The second command expands the first: Do not let anyone . . . disqualify you for the prize. The verb disqualify (katabrabeuo) literally refers to the negative decision of an umpire (Harris 1991:120). Apparently, the person Paul has in mind monitors the congregation's readiness for final justification (the prize) and decides against it when the believers' conduct does not accord with the rules of Jewish celebration (2:16) and asceticism (2:21). But in this case, Paul seems more interested in the sort of self-righteous spirituality that is typically required by such a person. The NIV obscures the modal sense of Paul's phrase thelon en by translating it "delights in"; better is the RSV's "insisting on" the attributes that follow, humility and the worship of angels. The NIV further obscures Paul's point by adding false to the Greek word for humility (tapeinophrosyne). From his perspective, the false teacher certainly does not require a false humility from believers! This word for humility may carry a technical meaning for particular expressions of humility, such as fasting. From Paul's perspective, what makes this demand for humility seem false and even foolish is that it is not motivated by devotion to Christ. A believer's humility, whatever form it takes, is proper only when it boasts in what God has accomplished through Christ (compare Rom 5:1-11). Without Paul's perspective, the various outward expressions of one's inward piety are judged arrogant and unspiritual; at day's end, they represent human efforts to attain what God has already granted us in Christ.
The other item, the worship of angels, has prompted much scholarly discussion (Francis 1975). Wright outlines three possible interpretations (1987:121-22). First, Paul may have in mind actual liturgies of angel worship, borrowed from either pagan or Jewish religious practices. Apparently these liturgies were followed by some Colossian believers for their spiritual formation. If so, Paul would have surely considered such worship idolatrous. Few scholars, however, subscribe to this interpretation; there is simply too little evidence from the ancient world that angels were worshiped either by pagans or Jewish believers. The second possibility is a variation of the first: Paul uses the phrase ironically. Some believers spend so much of their time speculating about angels (as though they worshiped them!) that they have little time left to serve Christ in more practical ways. I doubt that Paul denied that angels exist; rather, in this view, his concern is with a highly speculative and mystical doctrine of angels (angelology), one of the "human traditions" that make up the Colossian "philosophy" of religion (see 2:8). Third and most likely is that Paul has in mind a teaching that focuses on the angelic worship of God. J. B. Lightfoot, for example, contended that humility and worship of angels belong together, so that the sort of humility expected of the spiritually mature believer presumed that God was too holy to be worshiped directly. Only the angels that populated God's throne room had direct access to God; thus the community's worship of God must be mediated through them (1876:222).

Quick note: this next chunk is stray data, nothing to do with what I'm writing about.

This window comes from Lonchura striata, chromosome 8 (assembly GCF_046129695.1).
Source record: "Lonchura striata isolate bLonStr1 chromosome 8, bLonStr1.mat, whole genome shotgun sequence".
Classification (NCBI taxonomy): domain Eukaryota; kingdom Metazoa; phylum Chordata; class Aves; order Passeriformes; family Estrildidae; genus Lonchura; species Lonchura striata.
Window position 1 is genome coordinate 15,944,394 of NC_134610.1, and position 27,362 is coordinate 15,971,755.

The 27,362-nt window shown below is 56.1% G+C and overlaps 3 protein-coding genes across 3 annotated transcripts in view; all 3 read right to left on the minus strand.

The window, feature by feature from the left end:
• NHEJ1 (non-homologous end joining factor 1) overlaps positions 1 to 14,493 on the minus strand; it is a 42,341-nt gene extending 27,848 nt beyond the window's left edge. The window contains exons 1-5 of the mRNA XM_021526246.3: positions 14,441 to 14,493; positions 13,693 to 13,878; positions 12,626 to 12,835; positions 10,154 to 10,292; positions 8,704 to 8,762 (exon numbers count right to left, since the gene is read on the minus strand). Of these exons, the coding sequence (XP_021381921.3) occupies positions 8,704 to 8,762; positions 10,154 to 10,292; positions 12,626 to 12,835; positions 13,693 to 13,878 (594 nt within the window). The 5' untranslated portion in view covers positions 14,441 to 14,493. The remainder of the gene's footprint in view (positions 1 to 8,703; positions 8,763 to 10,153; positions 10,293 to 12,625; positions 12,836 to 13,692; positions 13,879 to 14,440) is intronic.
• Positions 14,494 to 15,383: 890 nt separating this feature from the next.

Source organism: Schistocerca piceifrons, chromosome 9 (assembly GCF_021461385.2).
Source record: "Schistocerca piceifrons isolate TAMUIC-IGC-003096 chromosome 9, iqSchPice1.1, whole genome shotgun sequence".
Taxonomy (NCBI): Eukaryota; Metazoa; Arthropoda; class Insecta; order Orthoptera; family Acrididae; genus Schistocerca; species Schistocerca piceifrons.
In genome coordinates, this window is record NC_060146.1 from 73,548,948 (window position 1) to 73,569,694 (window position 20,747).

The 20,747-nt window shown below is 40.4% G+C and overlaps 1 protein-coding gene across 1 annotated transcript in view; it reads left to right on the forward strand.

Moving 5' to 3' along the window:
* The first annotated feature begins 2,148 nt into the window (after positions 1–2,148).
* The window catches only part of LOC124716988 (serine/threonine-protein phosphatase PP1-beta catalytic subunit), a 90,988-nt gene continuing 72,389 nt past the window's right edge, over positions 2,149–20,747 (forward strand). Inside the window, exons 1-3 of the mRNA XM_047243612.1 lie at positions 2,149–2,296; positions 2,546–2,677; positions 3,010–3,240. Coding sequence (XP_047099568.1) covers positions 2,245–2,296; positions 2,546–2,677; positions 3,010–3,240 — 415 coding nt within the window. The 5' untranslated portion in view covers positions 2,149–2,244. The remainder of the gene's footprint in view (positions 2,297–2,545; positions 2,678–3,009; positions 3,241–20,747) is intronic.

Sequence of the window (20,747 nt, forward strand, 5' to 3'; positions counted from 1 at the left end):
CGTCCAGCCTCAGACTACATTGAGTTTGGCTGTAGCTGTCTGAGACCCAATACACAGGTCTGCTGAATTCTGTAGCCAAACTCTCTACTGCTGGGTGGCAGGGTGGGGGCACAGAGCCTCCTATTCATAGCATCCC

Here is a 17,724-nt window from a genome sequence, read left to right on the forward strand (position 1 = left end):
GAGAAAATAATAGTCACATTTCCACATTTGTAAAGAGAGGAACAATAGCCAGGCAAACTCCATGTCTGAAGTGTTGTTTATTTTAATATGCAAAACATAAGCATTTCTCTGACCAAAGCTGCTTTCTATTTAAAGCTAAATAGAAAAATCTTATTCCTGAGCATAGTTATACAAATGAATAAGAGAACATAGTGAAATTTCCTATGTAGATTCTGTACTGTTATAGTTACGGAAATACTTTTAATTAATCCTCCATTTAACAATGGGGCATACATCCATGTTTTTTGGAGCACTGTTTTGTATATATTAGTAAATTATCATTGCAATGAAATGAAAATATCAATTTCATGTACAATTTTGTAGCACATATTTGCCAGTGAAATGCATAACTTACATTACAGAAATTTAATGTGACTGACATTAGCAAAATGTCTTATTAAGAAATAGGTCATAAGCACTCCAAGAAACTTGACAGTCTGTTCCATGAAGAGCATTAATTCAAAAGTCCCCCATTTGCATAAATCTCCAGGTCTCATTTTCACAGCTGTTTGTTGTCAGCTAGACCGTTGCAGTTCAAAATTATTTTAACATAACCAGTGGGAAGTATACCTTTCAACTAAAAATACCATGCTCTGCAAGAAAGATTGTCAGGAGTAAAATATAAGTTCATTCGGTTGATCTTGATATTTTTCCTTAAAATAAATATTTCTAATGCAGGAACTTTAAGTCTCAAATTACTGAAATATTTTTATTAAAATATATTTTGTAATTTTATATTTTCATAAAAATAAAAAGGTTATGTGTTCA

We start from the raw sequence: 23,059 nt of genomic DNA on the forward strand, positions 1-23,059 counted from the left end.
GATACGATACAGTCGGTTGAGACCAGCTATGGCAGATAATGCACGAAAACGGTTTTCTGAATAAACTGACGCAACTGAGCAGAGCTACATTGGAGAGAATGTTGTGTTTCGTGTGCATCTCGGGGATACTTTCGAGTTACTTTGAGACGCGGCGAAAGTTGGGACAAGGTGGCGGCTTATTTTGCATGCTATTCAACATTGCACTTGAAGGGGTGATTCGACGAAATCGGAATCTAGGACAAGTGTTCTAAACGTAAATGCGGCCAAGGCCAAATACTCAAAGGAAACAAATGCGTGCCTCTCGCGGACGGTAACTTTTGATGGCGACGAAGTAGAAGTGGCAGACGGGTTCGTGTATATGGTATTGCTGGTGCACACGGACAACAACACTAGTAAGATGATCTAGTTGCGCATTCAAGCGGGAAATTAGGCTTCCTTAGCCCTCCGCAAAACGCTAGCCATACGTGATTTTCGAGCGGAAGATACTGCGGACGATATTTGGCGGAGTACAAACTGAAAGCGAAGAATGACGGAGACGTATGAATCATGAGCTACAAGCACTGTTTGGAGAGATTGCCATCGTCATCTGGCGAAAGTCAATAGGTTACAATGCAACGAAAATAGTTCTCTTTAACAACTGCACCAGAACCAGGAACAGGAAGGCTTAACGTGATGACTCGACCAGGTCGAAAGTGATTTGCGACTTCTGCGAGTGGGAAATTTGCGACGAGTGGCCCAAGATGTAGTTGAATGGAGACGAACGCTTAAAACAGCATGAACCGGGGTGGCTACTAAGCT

Following Lightfoot's lead, I suppose the spiritual umpire could have thought that Christian worship of God is mediated through angelic beings and that worshipers are required to have visionary experiences of angels occupying the heavenly throne room--visions rather like those in the book of Revelation and in ancient apocalyptic literature generally. Thus, according to this view, an extra special visionary experience, which is then verified by its description in great detail, complements religious observance to create an esoteric Christianity composed of idle notions.
One result of this orientation toward religion is the formation of an elite, who alone possess insider information about the mystery of God (1:24-27) and who alone know the path that leads into salvation (1:13-14). Such arrogance disposes of the need for an apostle like Paul, or even of Christ's Spirit, to mentor the congregation's spiritual well-being (compare 1 Cor 1--4).
Returning to the head-body metaphor (see 1:18), Paul now restates his great emphasis on believers' participating with Christ in the liberating results of his messianic work. In doing so, Paul summarizes his objection to a preoccupation with esoteric experience, which when combined with countless regulations detaches the faith community from its Lord just as decapitation severs the head from the body. Even as the head and body must remain attached for strength and growth, so must Christ and the church remain intimately related one to the other. The believer's experience of God does not require visions of angels worshiping God; rather, it is an experience of intimacy with Christ, the real sensation of his purifying love for us and within us that causes [us] to grow.
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